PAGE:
When measles virus is imported to Denmark following travels to an area where it is in circulation, limited further transmission may occur in Denmark. In this context, non-immune young adults and unvaccinated children (normally below 15 months of age) in particular will be at increased risk of infection. This is why MMR vaccination is now offered to all non-immune adults. Along with continued enhanced vaccination measures among children, the vaccination offer to adults may contribute to maintaining Denmark’s status as a country that has eliminated measles.

Measles is still widespread in Europe

Measles is still common in Europe; according to the WHO, the number of recorded cases in 2017 quadrupled compared with 2016. In 2017, a total of 21,315 cases were recorded along with 35 deaths among the European WHO region’s 53 member countries. Major outbreaks were recorded in the Ukraine, Romania and Italy; and among the EU’s 28 member countries, measles remains endemic in Belgium, France, Italy and Romania. The ECDC’s website continuously updates the number of reported measles cases per month in the EU/EAA countries.

Vaccination programme

The currently used MMR vaccine (M-M-R VaxPro®) provides protection against measles in 95% of vacinees after a single dose. As individual protection is thus very high, it is considered sufficient to offer adults a single dose of MMR vaccine in the catch-up programme.

No risk is associated with vaccinating a person who has already achieved measles immunity, and it is therefore not recommended that measles antibodies are measured prior to measles vaccination.

Furthermore, MMR vaccination carries no risk for people who have had mumps and/or rubella. If you are already immune to one or both conditions, the circulating antibodies will simply neutralise the corresponding part of the vaccine.


Rubella infection is not a serious disease in children, but may have serious sequelae for the foetus if a pregnant woman is infected in her first trimester. For many years, unvaccinated women above 18 years have therefore received rubella vaccination free of charge, given as the MMR vaccine. Rubella infection in pregnant women and congenital rubella syndrome have been individually notifiable since 1994; and a total of 19 cases of rubella infection in pregnant women have been recorded since then (most recently in 2008), while no cases of congenital rubella have been recorded.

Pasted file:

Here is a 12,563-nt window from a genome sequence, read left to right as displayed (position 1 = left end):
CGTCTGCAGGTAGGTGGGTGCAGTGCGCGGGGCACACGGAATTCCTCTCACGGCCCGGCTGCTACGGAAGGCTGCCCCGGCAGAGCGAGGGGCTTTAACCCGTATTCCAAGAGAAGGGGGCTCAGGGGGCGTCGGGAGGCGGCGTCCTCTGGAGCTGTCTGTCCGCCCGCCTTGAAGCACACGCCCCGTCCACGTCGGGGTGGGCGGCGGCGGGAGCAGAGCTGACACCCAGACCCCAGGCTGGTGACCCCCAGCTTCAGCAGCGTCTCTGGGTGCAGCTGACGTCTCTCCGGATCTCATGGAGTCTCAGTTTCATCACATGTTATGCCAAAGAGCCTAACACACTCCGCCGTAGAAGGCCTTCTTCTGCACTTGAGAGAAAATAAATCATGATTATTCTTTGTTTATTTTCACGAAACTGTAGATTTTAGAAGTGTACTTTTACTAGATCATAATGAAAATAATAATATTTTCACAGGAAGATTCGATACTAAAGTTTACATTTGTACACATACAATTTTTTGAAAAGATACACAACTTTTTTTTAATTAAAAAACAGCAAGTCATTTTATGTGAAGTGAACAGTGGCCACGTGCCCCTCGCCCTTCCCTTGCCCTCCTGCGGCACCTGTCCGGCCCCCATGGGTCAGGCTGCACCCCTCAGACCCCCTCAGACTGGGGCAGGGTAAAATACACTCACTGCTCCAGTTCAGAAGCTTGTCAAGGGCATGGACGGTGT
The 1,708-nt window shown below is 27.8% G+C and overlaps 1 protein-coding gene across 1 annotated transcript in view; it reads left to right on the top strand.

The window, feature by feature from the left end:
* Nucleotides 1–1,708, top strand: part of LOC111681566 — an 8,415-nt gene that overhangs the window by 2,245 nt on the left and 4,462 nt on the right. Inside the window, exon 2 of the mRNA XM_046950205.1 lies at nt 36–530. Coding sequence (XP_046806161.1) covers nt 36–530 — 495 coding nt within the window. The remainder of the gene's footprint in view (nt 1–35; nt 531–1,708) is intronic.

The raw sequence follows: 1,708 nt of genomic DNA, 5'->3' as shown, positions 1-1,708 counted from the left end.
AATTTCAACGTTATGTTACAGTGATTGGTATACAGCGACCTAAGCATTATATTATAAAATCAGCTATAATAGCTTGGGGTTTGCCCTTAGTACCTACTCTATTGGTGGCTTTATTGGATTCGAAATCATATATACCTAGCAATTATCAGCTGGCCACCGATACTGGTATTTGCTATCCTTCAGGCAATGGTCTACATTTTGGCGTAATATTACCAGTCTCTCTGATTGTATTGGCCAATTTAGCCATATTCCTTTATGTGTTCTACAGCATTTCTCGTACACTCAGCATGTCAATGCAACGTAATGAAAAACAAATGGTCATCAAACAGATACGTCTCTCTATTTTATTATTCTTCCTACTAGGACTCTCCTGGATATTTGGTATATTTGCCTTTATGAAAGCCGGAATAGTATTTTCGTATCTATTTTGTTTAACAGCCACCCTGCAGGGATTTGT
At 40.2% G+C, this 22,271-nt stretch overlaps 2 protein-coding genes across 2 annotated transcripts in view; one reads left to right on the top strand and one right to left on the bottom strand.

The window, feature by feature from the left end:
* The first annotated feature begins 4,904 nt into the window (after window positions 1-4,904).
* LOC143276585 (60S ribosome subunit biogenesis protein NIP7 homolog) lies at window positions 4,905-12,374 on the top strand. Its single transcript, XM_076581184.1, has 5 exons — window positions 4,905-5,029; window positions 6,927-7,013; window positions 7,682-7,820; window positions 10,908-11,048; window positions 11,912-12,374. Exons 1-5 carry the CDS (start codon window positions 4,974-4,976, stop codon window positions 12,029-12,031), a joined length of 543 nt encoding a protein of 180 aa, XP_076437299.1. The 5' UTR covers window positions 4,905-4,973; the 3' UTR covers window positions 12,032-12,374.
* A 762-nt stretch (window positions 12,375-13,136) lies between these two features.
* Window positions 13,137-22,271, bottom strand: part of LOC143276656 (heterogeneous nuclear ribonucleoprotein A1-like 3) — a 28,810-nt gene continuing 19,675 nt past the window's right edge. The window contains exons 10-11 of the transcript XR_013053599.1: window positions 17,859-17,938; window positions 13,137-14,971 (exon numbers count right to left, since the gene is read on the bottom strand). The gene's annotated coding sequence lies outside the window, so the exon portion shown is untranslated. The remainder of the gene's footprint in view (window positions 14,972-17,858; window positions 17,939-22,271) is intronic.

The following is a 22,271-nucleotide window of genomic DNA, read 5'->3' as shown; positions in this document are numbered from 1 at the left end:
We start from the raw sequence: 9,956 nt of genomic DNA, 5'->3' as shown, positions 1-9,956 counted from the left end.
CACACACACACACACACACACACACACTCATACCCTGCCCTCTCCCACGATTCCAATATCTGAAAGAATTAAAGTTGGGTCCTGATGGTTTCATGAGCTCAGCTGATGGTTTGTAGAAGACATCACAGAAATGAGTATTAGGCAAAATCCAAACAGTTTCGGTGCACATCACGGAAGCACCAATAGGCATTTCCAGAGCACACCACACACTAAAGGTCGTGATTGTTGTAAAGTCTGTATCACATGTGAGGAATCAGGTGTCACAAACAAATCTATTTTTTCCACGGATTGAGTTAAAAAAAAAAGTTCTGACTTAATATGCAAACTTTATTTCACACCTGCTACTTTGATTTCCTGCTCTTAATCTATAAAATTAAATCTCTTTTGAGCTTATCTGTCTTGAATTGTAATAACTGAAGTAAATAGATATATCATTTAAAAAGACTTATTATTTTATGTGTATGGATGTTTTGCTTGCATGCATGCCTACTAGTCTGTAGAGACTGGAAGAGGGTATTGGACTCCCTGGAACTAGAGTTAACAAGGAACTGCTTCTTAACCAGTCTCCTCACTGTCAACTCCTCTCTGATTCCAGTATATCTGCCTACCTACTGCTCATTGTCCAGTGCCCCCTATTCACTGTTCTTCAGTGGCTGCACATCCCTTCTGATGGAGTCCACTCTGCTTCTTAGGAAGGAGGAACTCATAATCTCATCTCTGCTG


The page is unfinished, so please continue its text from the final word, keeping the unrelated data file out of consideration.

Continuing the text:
Adult women, whose immunity status is unknown, receive rubella vaccination without previously establishing their immunity status. MMR vaccine must be given at least one month before pregnancy.

Side effects

Like any other pharmaceutical, the MMR vaccination can cause side effects. The most common side effects reported with the use of M-M-R VaxPro® are: fever > 38.5°C, local vaccination site reactions including pain, swelling and erythema. In adult women, incidence rates for arthritis and joint pain are generally higher than those seen in children (12-20%), and the reactions tend to be more marked and of longer duration. Significant immunodeficiency and pregnancy are contraindications. For information about non-common and rare side effects and other contraindications, please see the Summary of Product Characteristics of the MMR vaccine (M-M-R VaxPro®), which is available at SSI’s website (in Danish).

How to order

As always, MMR vaccines are ordered via the SSI Order Office, and supplied in 10-dose packages.

Settlement with the national health service and registration in the DVR

When giving MMR vaccination in conjunction with another consultation, code 8802 is used. When giving MMR vaccination independently, code 8802 is used along with code 8901 (“injection fee”). As foreign travel may be associated with a measles risk, vaccination clinics may also offer free MMR vaccination of adults who will be going abroad. Settlement with the regions must be done electronically using the settlement systems recommended by the regions.

Furthermore, since November 2015, it has been a legal requirement to record all given vaccines in The Danish Vaccination Register (DVR).

(P. H. Andersen, L.K. Knudsen, P. Valentiner-Branth, Department of Infectious Disease Epidemiology and Prevention, B. Søborg, S. Ulendorf Jacobsen, Danish Health Authority)

Link to previous issues of EPI-NEWS

4 April 2018